Reflux, heartburn, indigestion, GORD…
These are all names for that awful sensation when acid from your stomach escapes upwards into the oesophagus. For many, this means burning in the lower ribcage and chest, or for those with silent reflux, pain may not occur until the acid reaches the throat.
Reflux can also contribute to nausea, chest pain, difficulty swallowing and shortness of breath.
So, what’s causing all this stomach acid to move up your oesophagus and what can we do about it?
What’s causing it?
All reflux is essentially caused by an opening of the gastroesophageal sphincter (‘the what?’ I hear you ask).
At the point where your stomach meets your oesophagus, there is a small circular muscle, called a sphincter (such a great word). When this muscle contracts, it seals up the stomach and prevents stomach acid flowing back into the oesophagus. If there is an opening at this muscle, then the acid can escape and cause reflux.
There are lots of reasons why this muscle might not be able to close properly including:
1. Weakening of the sphincter muscles
Sometimes the sphincter muscle can become weak, which means that although it’s trying to contract and seal off the stomach, it doesn’t quite close. The poor little guy is doing his best, but he’s just not able to stop the acid sneaking out.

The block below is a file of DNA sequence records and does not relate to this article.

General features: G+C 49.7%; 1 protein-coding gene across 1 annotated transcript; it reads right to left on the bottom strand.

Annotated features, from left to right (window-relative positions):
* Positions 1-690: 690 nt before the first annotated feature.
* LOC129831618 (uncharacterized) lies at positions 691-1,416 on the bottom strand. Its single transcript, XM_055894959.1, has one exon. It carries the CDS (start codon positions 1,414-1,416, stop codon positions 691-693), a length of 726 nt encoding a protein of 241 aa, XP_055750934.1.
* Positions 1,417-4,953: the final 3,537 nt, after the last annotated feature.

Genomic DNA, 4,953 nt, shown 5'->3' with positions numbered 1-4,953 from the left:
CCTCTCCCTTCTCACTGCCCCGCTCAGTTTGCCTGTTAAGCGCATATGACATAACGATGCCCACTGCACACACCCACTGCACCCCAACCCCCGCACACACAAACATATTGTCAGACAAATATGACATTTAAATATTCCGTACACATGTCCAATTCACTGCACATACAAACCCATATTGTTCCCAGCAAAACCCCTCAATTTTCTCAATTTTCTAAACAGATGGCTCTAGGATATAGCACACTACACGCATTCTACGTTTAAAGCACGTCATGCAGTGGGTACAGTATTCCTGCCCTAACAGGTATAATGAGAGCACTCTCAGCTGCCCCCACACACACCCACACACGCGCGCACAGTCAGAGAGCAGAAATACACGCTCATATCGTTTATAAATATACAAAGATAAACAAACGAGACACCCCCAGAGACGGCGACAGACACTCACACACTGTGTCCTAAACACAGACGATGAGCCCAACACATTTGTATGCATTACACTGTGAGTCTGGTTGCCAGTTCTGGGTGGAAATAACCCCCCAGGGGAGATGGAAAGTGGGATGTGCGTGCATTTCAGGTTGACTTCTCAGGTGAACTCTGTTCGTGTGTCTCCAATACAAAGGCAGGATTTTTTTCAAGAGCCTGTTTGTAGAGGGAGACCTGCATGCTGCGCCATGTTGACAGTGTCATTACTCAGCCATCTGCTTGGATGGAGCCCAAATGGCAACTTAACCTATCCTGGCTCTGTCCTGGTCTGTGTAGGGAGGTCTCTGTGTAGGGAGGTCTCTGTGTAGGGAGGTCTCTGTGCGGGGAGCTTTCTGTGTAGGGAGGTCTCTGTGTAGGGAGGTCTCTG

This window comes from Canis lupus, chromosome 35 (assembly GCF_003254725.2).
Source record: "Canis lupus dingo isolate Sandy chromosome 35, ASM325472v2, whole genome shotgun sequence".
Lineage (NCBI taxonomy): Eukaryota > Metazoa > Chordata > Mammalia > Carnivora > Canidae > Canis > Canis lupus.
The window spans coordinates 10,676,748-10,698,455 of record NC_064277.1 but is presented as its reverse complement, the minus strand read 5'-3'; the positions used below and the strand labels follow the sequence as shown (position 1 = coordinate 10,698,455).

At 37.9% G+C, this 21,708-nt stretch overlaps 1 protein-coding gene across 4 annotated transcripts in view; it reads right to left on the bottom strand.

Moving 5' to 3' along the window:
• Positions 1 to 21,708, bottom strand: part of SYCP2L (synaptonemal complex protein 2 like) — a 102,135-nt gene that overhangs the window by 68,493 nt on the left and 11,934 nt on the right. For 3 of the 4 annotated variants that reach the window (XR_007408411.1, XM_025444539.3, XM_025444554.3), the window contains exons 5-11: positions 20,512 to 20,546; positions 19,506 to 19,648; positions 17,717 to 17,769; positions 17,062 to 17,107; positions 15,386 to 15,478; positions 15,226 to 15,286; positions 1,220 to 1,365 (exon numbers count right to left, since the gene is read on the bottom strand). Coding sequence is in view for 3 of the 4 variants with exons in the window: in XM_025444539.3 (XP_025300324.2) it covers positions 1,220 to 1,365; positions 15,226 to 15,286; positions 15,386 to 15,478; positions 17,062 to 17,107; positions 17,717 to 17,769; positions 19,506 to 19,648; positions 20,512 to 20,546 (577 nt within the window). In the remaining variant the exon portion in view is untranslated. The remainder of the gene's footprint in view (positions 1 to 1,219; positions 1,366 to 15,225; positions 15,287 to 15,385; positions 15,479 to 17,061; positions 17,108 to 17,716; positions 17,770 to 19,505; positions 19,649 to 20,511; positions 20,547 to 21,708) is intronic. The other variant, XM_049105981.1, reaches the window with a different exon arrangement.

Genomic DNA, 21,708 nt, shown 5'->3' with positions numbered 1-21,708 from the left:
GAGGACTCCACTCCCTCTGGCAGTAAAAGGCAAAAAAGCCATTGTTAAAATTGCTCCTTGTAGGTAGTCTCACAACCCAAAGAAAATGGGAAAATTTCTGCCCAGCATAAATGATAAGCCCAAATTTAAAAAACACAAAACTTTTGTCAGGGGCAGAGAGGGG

2. Hiatus hernia
This is when the stomach pops through the diaphragm, causing the oesophagus to sit at a weird angle. This can sometimes make it difficult for the sphincter to close properly:
When you’re growing a human in your lower abdomen, all your other organs just have to make room. This can put upward pressure on your stomach, compressing it into a smaller space and at a different angle to where it normally sits. At this angle the sphincter may not be able to close normally and there is less room in your stomach, making it easier for acid to escape into your oesophagus.
4. Weight gain
As your body weight increases, so does the volume of tissue in your abdomen which puts upward pressure on your stomach. If your sphincter is already weak, this can make symptoms of reflux more frequent and severe.
What can we do about it?
1. Use gravity
In managing reflux, gravity is your friend. When we are sitting or standing upright, gravity helps to keep gastric acid and your food in the lower part of your stomach while it churns and breaks down. However, when you lie down, there is more opportunity for that acid to flow closer to your sphincter and up into the oesophagus.
For this reason, one of the best things you can do to manage reflux is avoid lying down, reclining or going to bed in the hours after a main meal. This can mean having dinner a bit earlier, or choosing a different chair to keep you upright.
You can also consider raising your torso when you do go to bed so that there is some gravitational pull on your stomach contents while you sleep. You can do this by raising the head of the bed 10 -15 cm or buying a wedge to place under the mattress.
Your posture can have a big impact on how much gravity can help reflux. If you’re standing or sitting up straight, your torso is stretched out, giving your stomach a bit more room and allowing gravity to draw acid down, away from the oesophagus. But, if you are hunched over, then your abdominal cavity and your stomach is compressed. Stretches and exercises can help you to improve posture and likely help to manage reflux in the long term.
To limit the impact of posture on reflux, after eating and drinking: